Slingsby Aviation was founded in Scarborough by Frederick Nicholas Slingsby, a WW1 RAF pilot. In 1920 he bought a partnership in a woodworking and furniture factory in Queen Street, Scarborough. In 1930 Slingsby was one of the founders of the Scarborough Gliding Club. After repairing some of the club's gliders, Slingsby's business built its first aircraft, a German designed RRG Falke which flew in 1931. By late 1933 Slingsby was advertising training gliders for sale. In 1934 the business moved to Kirkbymoorside, some 30 miles from Scarborough, operating as Slingsby, Russell & Brown Ltd. As demand for gliders built up, a new factory was needed and built in Welburn, nearby. This opened in 1939, when Slingsby Sailplanes Ltd was founded. The best selling Slingsby glider in the pre-World War II period was the Primary. During WW2 Slingsby built parts for other company's aircraft as well as their own military glider, the Slingsby Hengist. Towards the end of the war and afterwards the company produced large numbers of training gliders for the ATC. After the war Slingsby continued to make increasingly refined gliders for civilian use in clubs and competitions, such as the Sky and Skylark. The company, trading as Slingsby Aircraft Ltd since 1967, went into liquidation in 1969. After this Slingsby became part of the Vickers Group, initially as Vickers-Slingsby Sailplanes Ltd, then reverting to the old name of Slingsby Sailplanes Ltd, and original design declined, though they built versions of other aircraft, both powered and unpowered. Slingsby’s last glider, which was also their last original design, was the GRP Slingsby T.65 Vega. This ceased production in 1982. In that year Slingsby Aviation was set up by, and as part, of Slingsby Engineering. Slingsby Aviation passed from British Underwater Engineering (UBE) to ML holdings in 1993, then to Cobham plc in December 1995. Slingsby's last aircraft was the T-67 Firefly, a two seater military training aircraft, originally a Reneé Fournier design but structurally reworked by Slingsby into a wholly composite machine.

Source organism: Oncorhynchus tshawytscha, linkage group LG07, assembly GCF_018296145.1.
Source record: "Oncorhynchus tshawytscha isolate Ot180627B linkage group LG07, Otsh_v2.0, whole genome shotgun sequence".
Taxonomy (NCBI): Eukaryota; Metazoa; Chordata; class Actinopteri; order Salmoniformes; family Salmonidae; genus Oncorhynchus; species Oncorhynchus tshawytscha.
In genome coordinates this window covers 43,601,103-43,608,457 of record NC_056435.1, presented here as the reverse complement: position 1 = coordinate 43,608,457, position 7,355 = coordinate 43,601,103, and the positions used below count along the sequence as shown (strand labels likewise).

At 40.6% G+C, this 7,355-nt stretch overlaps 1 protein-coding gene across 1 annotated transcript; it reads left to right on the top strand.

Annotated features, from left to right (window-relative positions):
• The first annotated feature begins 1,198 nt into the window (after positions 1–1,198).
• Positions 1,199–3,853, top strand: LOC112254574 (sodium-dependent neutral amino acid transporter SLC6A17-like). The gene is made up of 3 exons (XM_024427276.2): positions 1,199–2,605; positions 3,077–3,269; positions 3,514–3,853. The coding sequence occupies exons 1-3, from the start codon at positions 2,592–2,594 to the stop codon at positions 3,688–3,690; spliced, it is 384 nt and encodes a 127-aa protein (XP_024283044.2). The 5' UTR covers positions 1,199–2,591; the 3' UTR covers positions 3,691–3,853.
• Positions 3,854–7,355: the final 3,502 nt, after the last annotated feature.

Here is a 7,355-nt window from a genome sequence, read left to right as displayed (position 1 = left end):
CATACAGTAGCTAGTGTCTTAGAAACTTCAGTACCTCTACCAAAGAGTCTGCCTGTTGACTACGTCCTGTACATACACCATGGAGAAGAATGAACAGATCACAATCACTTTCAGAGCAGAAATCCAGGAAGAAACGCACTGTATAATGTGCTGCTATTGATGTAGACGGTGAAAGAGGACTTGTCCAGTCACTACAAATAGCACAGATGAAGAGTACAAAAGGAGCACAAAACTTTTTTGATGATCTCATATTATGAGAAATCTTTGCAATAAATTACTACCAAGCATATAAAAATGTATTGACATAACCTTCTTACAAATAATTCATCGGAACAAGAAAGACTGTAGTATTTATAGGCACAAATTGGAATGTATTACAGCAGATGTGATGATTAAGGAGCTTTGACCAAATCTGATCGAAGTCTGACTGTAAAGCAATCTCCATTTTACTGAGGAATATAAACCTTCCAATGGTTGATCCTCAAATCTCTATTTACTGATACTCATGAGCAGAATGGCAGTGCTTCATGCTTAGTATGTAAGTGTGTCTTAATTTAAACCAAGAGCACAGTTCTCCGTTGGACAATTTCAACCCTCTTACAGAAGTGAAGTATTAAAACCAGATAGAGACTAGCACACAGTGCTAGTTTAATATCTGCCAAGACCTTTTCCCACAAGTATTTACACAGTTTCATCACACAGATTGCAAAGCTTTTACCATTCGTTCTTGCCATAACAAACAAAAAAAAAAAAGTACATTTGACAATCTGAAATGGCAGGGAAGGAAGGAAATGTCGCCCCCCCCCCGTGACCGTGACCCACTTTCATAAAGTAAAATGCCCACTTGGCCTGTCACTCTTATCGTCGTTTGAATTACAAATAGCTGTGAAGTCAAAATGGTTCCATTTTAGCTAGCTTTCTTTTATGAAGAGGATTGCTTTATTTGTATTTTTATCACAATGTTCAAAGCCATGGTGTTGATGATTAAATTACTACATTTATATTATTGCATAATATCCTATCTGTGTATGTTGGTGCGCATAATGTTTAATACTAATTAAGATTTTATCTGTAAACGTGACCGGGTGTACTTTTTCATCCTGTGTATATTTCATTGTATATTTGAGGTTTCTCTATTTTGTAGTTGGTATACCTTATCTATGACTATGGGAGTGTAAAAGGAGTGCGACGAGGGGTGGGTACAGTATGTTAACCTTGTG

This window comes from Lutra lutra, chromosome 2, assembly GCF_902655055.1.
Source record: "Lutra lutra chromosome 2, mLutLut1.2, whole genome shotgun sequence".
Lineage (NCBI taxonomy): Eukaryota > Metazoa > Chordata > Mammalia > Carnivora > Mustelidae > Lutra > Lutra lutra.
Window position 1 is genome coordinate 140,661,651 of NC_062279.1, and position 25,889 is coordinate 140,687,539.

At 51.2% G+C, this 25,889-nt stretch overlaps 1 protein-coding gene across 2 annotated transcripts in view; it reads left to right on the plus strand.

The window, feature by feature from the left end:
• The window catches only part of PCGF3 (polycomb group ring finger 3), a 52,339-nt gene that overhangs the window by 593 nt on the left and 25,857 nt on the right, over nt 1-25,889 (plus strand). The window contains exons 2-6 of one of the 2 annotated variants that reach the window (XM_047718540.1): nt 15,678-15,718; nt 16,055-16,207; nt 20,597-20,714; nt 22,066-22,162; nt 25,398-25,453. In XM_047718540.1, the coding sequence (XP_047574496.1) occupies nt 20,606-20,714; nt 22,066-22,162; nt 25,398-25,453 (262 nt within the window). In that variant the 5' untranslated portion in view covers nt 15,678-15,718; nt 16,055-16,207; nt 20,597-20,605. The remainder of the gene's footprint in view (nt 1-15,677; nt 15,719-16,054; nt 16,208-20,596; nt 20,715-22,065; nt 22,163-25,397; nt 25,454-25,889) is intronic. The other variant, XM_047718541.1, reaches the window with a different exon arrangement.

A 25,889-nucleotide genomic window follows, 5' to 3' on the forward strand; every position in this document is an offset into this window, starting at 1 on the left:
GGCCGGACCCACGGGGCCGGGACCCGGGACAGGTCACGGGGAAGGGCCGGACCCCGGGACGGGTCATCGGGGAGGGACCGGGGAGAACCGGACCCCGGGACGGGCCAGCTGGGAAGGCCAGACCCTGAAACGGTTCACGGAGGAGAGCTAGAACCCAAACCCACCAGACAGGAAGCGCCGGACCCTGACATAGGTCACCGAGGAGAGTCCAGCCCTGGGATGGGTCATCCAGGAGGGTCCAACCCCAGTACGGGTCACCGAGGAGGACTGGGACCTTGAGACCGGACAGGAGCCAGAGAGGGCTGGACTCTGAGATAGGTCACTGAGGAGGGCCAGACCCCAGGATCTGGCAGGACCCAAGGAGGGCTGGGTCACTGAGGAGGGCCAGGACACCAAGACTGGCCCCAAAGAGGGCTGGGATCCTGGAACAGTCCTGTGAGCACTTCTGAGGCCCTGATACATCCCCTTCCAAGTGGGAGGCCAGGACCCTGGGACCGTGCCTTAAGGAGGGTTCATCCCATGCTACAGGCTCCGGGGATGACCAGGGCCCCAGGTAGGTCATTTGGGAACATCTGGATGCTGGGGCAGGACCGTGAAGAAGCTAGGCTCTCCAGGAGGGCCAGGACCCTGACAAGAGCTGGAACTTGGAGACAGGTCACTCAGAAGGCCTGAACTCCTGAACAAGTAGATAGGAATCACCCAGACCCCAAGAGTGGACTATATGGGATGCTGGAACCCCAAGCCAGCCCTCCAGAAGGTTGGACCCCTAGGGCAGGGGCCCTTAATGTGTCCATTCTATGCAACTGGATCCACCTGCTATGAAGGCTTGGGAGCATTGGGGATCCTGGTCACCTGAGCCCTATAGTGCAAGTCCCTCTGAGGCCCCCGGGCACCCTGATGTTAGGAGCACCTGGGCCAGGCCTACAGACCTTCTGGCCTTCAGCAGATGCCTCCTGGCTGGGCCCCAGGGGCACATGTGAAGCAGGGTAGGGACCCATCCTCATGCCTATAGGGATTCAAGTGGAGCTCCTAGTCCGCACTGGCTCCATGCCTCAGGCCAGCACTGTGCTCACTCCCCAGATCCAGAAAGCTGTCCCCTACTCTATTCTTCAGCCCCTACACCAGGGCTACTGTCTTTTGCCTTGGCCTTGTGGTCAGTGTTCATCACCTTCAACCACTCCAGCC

Slingsby Cadet TX.1
Inside the Museum at RAF Elvington is this Slingsby Cadet TX.1, RA 854.
It was built in 1937.